Former New Zealand politician won't face third murder trial for death of wife | iNFOnews | Thompson-Okanagan's News Source

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Former New Zealand politician won't face third murder trial for death of wife

Peter Beckett, born 1961, in an old photo from his days as a city councilor in New Zealand.
Image Credit: New Zealand Herald (with permission)
January 06, 2021 - 6:30 AM

A former New Zealand politician who faced two murder trials relating to the 2010 death of his wife could soon close this chapter of his life and walk away a free man.

Peter Beckett was convicted in 2017 of the first degree murder of his wife, Laura Letts Beckett while they were on a vacation at Upper Arrow Lake near Revelstoke. This conviction came a year after another trial on the matter that ended in a hung jury.

In 2020, Beckett successfully petitioned the Court of Appeal to overturn that guilty verdict based on mistakes the judge made in instructing jurors and that the prosecutor made improper submissions to the jury.

That left the BC Prosecution Service to decide whether it would try Beckett on the matter for a third time. In recent weeks it decided it would not.

Instead, the BC Prosecution Service has filed with the Supreme Court of Canada an application for leave to appeal the BC Court of Appeal decision which overturned the conviction and ordered a new trial, Gordon S Comer, Crown Counsel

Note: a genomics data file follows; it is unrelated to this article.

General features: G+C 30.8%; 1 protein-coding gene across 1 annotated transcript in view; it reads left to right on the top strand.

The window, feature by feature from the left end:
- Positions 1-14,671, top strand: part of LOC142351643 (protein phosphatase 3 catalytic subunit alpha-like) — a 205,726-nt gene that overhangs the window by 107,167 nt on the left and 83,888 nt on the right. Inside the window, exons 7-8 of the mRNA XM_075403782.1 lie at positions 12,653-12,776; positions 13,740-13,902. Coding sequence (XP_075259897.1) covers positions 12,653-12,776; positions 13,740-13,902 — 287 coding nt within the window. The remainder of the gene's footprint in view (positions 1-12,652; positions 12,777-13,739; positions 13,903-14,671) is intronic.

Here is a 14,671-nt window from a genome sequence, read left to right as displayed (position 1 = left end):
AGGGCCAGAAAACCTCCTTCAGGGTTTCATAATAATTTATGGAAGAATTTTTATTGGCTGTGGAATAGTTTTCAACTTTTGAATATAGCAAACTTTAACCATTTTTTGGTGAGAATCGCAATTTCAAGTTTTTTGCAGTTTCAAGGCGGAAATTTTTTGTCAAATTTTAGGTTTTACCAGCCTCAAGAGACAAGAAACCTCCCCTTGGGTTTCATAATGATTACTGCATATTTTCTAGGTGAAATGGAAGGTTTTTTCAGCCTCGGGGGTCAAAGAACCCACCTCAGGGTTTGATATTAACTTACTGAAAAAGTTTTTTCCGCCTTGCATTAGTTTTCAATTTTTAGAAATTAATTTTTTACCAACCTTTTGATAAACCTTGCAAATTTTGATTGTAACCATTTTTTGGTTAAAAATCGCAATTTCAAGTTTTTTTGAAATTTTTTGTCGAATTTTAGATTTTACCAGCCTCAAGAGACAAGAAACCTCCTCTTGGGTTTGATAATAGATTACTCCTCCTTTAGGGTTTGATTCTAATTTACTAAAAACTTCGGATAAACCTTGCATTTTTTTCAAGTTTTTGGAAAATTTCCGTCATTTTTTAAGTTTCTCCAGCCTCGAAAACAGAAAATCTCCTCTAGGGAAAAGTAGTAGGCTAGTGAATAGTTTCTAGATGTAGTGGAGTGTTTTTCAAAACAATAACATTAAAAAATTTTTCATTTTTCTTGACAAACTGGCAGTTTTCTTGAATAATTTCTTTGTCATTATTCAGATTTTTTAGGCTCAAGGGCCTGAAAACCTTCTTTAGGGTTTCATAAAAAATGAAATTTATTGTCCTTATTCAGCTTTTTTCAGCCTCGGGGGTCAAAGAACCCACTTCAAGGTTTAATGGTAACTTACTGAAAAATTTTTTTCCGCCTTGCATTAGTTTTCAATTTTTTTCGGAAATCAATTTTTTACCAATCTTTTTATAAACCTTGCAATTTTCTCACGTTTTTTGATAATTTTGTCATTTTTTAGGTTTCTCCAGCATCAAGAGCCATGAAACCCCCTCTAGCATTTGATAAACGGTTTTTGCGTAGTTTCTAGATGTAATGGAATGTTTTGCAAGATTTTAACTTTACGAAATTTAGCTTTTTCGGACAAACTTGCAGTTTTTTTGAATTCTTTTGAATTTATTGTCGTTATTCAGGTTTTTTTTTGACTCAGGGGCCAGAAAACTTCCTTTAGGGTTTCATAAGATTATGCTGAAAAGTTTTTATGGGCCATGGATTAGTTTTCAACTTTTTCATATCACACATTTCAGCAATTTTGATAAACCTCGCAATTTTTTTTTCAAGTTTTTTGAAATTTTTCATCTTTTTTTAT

“However, if we are not granted leave, or if we are granted leave but are unsuccessful at the Supreme Court of Canada, we will not be initiating a third trial,” Comer said.

Beckett recently made bail but he had been incarcerated since 2011.

In both trials, jurors were told by Crown that Beckett was motivated by greed when he pushed his wife from the boat they shared while in a secluded bay and sat idly by as she struggled to stay afloat, and eventually succumbed to the water.

He didn’t testify in his 2017 Kelowna trial, but the year earlier, in Kamloops, he made a bit of a spectacle of himself

According to a Vancouver Province story written in the aftermath of the Kamloops trial, Beckett claimed multiple times in the jury’s absence that his lineage had been traced back to St. Thomas of Canterbury, Thomas Becket, who was the Archbishop of Canterbury in the 12th century.

On another occasion, he performed a brief Maori haka and referenced New Zealand folklore.

“Today, I am Rongokako of Te Mata,” he said. “Google it.”

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